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Data Warehousing and Business Trends

Now that the data warehousing era is here, the next generation of business and management trends (you had better believe that a next generation will come along) might have a little more substance — a little more information — that you can use to determine whether a trend is a step in the positive direction or just another fad that will eventually be as useful as a snowmobile in Phoenix.

Business process engineering, Six Sigma, Balanced Scorecard, the loyalty effect, and managing in one-minute increments; in the last 20-plus years, a number of trends and fads have come and gone.

First, the book arrives, then the seminars and consulting engagements that have extremely high daily fees, and then more books by others trying to jump on the bandwagon. In some cases, these events are even followed by the “Uh-oh, I guess we were wrong” books, seminars, and damage-control consulting engagements that have extremely high daily fees.

If you’ve done your data warehousing correctly and have access to a large amount of corporate business intelligence, you can get the numbers to see whether your company has a problem in whatever area a trendy business approach might address. You can also perform a what-if analysis before you spend a gazillion dollars on consulting fees (and disrupt your business processes and organization) to implement whatever’s being sold as the answer.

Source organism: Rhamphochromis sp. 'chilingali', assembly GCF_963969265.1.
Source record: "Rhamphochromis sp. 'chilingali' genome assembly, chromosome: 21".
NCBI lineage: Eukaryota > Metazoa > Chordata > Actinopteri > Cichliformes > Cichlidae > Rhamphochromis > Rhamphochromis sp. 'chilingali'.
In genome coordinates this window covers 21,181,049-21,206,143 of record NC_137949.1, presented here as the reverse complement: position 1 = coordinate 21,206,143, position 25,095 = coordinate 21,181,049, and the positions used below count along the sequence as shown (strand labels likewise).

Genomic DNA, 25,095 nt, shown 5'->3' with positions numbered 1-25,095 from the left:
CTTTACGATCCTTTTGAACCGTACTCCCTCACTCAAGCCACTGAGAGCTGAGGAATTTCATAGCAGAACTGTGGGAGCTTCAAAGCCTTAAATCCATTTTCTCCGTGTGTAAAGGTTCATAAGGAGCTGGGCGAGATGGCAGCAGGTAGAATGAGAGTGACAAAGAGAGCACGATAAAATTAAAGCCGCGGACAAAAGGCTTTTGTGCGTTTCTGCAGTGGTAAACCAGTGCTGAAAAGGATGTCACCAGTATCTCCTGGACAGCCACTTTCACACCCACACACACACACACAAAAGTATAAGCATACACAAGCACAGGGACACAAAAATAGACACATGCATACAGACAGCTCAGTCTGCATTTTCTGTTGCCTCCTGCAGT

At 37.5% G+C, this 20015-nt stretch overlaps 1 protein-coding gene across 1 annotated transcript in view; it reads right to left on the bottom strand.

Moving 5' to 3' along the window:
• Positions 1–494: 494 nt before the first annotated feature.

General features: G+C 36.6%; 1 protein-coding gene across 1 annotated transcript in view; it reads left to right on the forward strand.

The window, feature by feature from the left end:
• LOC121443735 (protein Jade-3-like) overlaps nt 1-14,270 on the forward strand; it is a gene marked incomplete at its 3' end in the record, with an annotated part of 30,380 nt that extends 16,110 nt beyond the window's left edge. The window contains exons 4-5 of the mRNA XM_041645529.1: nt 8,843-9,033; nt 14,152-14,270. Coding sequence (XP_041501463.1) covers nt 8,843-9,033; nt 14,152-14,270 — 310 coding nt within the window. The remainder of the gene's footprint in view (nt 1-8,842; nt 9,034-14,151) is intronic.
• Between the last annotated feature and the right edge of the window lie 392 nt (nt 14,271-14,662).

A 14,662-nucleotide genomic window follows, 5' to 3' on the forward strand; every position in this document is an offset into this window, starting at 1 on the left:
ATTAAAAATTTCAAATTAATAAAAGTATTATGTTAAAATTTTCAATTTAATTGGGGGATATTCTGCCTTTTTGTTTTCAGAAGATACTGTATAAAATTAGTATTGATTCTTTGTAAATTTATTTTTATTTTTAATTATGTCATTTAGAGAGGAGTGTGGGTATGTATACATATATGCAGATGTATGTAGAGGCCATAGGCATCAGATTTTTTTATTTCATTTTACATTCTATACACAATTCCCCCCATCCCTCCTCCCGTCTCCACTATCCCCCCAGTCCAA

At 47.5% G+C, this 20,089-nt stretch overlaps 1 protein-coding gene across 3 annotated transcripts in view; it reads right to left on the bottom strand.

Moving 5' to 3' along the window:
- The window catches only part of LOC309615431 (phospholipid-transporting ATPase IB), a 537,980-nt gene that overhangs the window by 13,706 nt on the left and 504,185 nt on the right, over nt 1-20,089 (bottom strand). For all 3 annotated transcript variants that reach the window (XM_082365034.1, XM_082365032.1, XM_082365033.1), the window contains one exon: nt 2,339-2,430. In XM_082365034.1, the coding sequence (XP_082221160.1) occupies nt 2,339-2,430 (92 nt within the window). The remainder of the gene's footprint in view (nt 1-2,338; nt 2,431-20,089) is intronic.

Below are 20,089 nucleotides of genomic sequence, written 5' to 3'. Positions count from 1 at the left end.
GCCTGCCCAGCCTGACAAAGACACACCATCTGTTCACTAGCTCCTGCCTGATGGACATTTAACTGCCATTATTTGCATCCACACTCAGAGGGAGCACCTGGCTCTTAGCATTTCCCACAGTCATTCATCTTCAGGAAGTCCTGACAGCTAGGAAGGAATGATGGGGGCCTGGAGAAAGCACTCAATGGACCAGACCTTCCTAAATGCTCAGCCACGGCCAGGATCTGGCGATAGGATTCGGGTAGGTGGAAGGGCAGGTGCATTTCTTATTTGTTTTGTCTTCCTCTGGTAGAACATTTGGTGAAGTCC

Suppose that data warehousing were as mature in the 1990s as it is today and your organization had successfully implemented a data warehousing environment. Your profits are down, sales are flat, and the boom days your company experienced in the 1990s are gone.

Along comes a consulting firm pushing this new idea of Lean, Six Sigma and business-process management as the answer to all your corporate woes. You engage a team of consultants to study your business processes and to make recommendations for improvement.

If your team of consultants is anything like many others, it spends a large amount of your money and then makes a standard recommendation: Fire many of your employees and let the consulting company employees outsource the work they leave behind.

Before taking such a drastic step, like many organizations did, you could use information from your data warehouse to perform extensive analysis on the effect of such a drastic measure. Using what-if analysis with data pulled from the data warehouse, you might determine that the purported benefits and cost savings from the move just don’t exist.

Before following any business trends, try to figure out whether they have any substance. In most situations, it’s nearly impossible to determine that information without looking into real corporate data, such as current sales and how they’re likely to be affected by a recommended set of actions, current expenses across departments, how proposed budget cuts and staff recommendations would affect those expenses, and how those cuts might affect sales and marketing.

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